The faith’s spiritual leader has been pictured with the eight-year-old boy taking part in a ceremony in Dharamshala in the Indian state of Himachal Pradesh – where the Dalai Lama, 87, lives in exile – recognising him as the 10th Khalkha Jetsun Dhampa Rinpoche, according to The Times.
Mongolian media reports suggest the child is one of a pair of twin boys named Aguidai and Achiltai Altannar, sons of Altannar Chinchuluun and Monkhnasan Narmandakh, a university mathematics professor and a national resources conglomerate executive, respectively.
The boy’s grandmother, Garamjav Tseden, is meanwhile a former member of parliament.
The move to acknowledge him as the rebirth of Buddhism’s spiritual leader in Mongolia is likely to anger China, which has previously insisted it will only recognise Buddhist leaders who its own special government-approved appointees have chosen.
The development was reportedly met with a mixture of excitement and apprehension in Mongolia, with the likely animosity of Beijing considered cause for concern.
In 1995, when the Dalai Lama named a new Panchen Lama, the second most important figure in the faith, the child was swiftly arrested by Chinese authorities and replaced with a candidate of their own.
Fears persist that something similar could happen when the Dalai Lama himself eventually passes away, an event he has predicted will not take place on Chinese-controlled territory, indicating that his successor could emerge from another country in which Tibetan Buddhism is practised such as India, Nepal, Bhutan or Mongolia.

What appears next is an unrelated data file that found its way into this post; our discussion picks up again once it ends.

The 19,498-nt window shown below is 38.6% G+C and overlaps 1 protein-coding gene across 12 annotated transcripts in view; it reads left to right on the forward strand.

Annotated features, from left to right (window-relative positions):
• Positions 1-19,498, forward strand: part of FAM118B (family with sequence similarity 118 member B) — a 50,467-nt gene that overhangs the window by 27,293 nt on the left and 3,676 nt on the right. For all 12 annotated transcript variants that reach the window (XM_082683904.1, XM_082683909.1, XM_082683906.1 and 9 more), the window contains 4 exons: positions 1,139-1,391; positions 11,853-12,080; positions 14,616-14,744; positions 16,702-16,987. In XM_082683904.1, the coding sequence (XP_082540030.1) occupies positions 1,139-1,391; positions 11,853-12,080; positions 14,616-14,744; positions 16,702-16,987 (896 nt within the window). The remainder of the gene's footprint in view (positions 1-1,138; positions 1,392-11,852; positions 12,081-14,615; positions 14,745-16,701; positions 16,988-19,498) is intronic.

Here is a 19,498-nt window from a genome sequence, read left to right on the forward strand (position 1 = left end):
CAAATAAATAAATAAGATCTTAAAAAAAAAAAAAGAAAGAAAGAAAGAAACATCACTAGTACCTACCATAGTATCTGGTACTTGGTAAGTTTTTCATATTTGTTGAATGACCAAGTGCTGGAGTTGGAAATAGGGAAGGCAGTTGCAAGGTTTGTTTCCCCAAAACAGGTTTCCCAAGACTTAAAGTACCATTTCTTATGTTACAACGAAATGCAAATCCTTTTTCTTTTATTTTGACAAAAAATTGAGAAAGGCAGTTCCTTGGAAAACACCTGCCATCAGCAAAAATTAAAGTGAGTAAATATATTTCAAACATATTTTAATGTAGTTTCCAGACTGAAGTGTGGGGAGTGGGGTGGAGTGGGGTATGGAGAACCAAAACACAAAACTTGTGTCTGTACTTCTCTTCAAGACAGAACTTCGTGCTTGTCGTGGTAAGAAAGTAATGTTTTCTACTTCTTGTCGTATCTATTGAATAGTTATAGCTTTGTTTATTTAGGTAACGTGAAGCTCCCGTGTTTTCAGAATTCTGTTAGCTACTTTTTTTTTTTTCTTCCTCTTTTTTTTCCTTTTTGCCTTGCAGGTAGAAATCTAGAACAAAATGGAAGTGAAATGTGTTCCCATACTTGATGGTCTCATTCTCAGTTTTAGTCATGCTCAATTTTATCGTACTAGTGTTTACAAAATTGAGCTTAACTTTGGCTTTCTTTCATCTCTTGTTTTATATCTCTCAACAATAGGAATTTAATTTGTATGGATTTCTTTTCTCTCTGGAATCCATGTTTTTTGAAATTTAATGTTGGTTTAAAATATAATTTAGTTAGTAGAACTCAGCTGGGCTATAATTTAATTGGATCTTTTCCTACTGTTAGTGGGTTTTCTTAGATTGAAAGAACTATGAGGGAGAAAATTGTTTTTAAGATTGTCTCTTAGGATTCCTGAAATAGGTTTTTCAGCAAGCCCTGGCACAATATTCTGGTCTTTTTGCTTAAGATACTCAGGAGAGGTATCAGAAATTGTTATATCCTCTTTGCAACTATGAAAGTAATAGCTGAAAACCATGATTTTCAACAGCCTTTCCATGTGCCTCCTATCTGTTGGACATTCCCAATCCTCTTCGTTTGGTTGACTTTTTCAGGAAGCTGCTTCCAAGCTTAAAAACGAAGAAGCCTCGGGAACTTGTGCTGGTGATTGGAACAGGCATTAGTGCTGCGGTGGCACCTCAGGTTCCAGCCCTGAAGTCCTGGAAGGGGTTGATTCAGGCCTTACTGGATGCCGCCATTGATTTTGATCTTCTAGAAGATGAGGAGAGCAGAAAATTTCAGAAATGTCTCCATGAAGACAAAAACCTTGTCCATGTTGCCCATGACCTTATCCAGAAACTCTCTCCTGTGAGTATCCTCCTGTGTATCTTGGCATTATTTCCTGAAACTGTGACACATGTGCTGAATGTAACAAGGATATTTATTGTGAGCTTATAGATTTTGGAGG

In a prelude to the present excitement, the spiritual leader visited Mongolia in 2016 and announced that a new incarnation of the Jetsun Dhampa had been born and that the search was underway to find him.
China reacted angrily to that visit and threatened Ulaanbaatar with diplomatic repercussions if it allowed him to return.
The eventual unveiling ceremony in question is understood to have taken place in Dharamshala on 8 March in front of an audience of around 600 worshippers.
“We have the reincarnation of Khalkha Jetsun Dhampa Rinpoche of Mongolia with us today,” the Dalai Lama told his followers.
“His predecessors had a close association with the Krishnacharya lineage of Chakrasamvara. One of them established a monastery in Mongolia dedicated to its practice. So, his being here today is quite auspicious.”
The Dalai Lama was himself recognised as a reincarnation of the faith’s previous leader in 1937 when he was just two years old.
Mao Zedong’s communist forces occupied his native Tibet in 1950 and he was forced to flee Lhasa nine years later following a failed uprising.
He was awarded the Nobel Peace Prize in 1989 in honour of his efforts to promote linguistic and cultural autonomy for his mountain homeland in the face of Chinese oppression.
Beijing, in turn, considers him a dangerous separatist and has banned his portrait from being displayed in public, although many Chinese Tibetans still revere him.
Join our commenting forum
Join thought-provoking conversations, follow other Independent readers and see their replies